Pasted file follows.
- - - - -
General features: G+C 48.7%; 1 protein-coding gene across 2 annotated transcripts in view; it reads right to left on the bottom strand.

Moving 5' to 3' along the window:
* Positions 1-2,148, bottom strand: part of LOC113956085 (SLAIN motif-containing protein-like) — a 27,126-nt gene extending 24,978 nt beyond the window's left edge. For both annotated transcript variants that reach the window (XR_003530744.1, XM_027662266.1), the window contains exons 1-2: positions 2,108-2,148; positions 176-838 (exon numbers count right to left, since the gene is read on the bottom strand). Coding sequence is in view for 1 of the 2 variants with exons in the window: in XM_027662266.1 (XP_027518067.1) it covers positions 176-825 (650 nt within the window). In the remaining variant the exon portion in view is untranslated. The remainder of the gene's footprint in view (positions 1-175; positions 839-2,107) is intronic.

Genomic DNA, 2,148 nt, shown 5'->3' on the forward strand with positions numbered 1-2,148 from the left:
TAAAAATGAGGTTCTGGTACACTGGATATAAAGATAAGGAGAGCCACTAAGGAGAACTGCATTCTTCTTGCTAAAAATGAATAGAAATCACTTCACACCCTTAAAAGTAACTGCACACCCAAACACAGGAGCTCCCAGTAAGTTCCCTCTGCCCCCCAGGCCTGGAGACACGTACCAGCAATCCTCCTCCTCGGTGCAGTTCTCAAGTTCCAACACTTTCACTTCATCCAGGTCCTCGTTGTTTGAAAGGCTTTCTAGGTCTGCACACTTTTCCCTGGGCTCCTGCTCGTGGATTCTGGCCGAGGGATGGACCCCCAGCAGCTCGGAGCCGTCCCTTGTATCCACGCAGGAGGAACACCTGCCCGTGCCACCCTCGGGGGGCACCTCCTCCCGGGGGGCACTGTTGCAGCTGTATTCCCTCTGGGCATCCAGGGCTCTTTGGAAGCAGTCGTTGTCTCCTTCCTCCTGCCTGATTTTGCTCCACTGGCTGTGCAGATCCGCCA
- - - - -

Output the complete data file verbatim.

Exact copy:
General features: G+C 48.7%; 1 protein-coding gene across 2 annotated transcripts in view; it reads right to left on the bottom strand.

Moving 5' to 3' along the window:
* Positions 1-2,148, bottom strand: part of LOC113956085 (SLAIN motif-containing protein-like) — a 27,126-nt gene extending 24,978 nt beyond the window's left edge. For both annotated transcript variants that reach the window (XR_003530744.1, XM_027662266.1), the window contains exons 1-2: positions 2,108-2,148; positions 176-838 (exon numbers count right to left, since the gene is read on the bottom strand). Coding sequence is in view for 1 of the 2 variants with exons in the window: in XM_027662266.1 (XP_027518067.1) it covers positions 176-825 (650 nt within the window). In the remaining variant the exon portion in view is untranslated. The remainder of the gene's footprint in view (positions 1-175; positions 839-2,107) is intronic.

Genomic DNA, 2,148 nt, shown 5'->3' on the forward strand with positions numbered 1-2,148 from the left:
TAAAAATGAGGTTCTGGTACACTGGATATAAAGATAAGGAGAGCCACTAAGGAGAACTGCATTCTTCTTGCTAAAAATGAATAGAAATCACTTCACACCCTTAAAAGTAACTGCACACCCAAACACAGGAGCTCCCAGTAAGTTCCCTCTGCCCCCCAGGCCTGGAGACACGTACCAGCAATCCTCCTCCTCGGTGCAGTTCTCAAGTTCCAACACTTTCACTTCATCCAGGTCCTCGTTGTTTGAAAGGCTTTCTAGGTCTGCACACTTTTCCCTGGGCTCCTGCTCGTGGATTCTGGCCGAGGGATGGACCCCCAGCAGCTCGGAGCCGTCCCTTGTATCCACGCAGGAGGAACACCTGCCCGTGCCACCCTCGGGGGGCACCTCCTCCCGGGGGGCACTGTTGCAGCTGTATTCCCTCTGGGCATCCAGGGCTCTTTGGAAGCAGTCGTTGTCTCCTTCCTCCTGCCTGATTTTGCTCCACTGGCTGTGCAGATCCGCCA